The Roman scrolls, however, have been a harder nut to crack.
Hundreds of the scrolls were stored in a Roman villa that was buried under tons of hot ash when Mount Vesuvius destroyed the Roman towns of Pompeii and Herculaneum in one of history’s most famous volcanic eruptions. The scrolls lay hidden for 1,600 years, until excavators stumbled upon them at Herculaneum in 1709.
What they found was a mystery. Volcanic heat had carbonized the scrolls — they resemble lumps of charcoal ready for a barbecue grill — which crumbled when anyone tried to unroll them. Scholars think the scrolls contain writings in Latin by the Roman philosopher Philodemus. But that’s only a guess until someone figures out how to read the scrolls without destroying them.
The UK team hoped to do that with computer magic last year.
Seales says that, in addition to the carbon-ink problem, the sheer volume of computer data produced from the X-ray scans overwhelmed UK’s interactive software. That slowed the system to the point that technicians were typing in commands and waiting half an hour or more for a response, he said.
“We’re not ready to say yet that we’re definitely not going to see the ink,” Seales said. “But we haven’t found a way yet to get at what we want.”
According to Seales, UK is looking at possibly rescanning the scrolls, in partnership with a group in Belgium that built the X-ray scanner used last year. A meeting with the group had to be canceled in April when the eruption of a volcano in Iceland interrupted flights to Europe.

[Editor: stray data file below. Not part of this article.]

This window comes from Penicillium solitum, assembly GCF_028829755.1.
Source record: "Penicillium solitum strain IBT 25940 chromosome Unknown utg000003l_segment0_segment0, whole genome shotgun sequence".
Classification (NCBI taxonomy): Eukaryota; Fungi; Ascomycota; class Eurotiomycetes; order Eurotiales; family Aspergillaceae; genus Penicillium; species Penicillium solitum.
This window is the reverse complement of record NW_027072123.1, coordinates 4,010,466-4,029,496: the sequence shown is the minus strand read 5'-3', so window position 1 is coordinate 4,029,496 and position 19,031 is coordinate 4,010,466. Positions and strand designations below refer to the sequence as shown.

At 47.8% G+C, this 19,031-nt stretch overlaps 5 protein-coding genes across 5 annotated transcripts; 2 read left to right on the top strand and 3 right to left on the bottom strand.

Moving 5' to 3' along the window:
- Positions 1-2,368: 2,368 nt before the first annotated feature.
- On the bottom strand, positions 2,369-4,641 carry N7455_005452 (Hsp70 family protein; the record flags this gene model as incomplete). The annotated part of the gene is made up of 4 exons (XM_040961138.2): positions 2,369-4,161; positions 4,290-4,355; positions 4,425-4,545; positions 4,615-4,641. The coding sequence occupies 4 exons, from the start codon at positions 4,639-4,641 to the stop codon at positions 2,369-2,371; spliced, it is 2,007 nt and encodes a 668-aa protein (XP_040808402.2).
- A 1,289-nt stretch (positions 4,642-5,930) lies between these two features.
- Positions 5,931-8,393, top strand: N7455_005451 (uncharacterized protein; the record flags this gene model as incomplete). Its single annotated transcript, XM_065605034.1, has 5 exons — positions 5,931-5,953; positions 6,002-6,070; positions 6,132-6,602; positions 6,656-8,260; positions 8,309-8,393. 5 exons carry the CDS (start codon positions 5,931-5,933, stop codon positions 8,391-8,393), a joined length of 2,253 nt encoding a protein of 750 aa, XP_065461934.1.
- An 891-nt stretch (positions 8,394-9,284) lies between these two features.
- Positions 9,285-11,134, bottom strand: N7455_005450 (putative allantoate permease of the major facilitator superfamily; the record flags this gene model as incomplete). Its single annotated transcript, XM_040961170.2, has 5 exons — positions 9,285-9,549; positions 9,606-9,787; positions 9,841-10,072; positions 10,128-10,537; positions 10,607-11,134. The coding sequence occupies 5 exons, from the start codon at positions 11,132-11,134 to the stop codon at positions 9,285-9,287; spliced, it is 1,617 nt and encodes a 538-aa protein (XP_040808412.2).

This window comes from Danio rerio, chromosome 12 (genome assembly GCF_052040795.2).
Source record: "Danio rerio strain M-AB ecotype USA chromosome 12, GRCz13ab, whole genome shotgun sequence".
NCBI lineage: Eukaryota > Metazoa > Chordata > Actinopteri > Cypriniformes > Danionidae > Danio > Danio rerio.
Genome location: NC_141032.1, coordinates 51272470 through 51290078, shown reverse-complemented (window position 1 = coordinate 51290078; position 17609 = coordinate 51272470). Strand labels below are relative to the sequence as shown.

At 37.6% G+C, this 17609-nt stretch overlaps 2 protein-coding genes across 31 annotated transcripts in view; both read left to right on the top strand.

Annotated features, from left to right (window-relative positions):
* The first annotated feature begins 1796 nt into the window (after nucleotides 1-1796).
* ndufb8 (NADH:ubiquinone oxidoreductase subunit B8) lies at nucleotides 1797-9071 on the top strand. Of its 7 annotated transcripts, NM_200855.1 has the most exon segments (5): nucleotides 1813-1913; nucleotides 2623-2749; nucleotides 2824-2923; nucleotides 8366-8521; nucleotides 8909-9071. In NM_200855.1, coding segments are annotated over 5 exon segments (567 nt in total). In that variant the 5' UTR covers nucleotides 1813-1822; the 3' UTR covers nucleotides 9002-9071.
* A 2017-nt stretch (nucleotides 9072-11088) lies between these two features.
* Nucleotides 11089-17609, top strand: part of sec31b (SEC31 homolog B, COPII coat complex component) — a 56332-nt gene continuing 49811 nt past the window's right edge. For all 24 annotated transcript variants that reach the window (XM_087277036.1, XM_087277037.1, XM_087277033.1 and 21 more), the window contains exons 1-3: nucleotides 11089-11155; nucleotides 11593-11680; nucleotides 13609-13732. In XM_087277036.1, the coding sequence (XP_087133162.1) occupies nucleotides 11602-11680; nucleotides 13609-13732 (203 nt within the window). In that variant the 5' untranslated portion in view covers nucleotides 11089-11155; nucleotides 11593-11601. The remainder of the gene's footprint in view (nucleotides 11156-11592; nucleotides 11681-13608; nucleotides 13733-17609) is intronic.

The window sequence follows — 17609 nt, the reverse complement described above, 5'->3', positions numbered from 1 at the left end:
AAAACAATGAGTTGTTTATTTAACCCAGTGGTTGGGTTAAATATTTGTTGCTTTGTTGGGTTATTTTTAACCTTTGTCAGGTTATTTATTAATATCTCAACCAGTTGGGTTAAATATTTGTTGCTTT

“We’ve been talking with the engineers over there on how we could go back and scan the scrolls again, knowing what we know now, and do a better job of capturing the data we need,” Seales said. He has said that it ultimately might take the creation of new computer technology to unlock the scrolls.
“Of course, we want to be the ones to do that,” he said. “We’ve solved every other part of the problem. This is the missing link.”
UK’s computer imaging has confirmed that the rolled up papyrus scrolls are 30 to 40 feet long, which seems to suggest writing must be present. Why store a 40-foot scroll with no writing on it?
“The scholars are really excited by that,” Seales said. “If the scrolls are that large, think how much text there could be.”
Another item on the project mentions a couple more Homer manuscripts on the ‘scanning list’: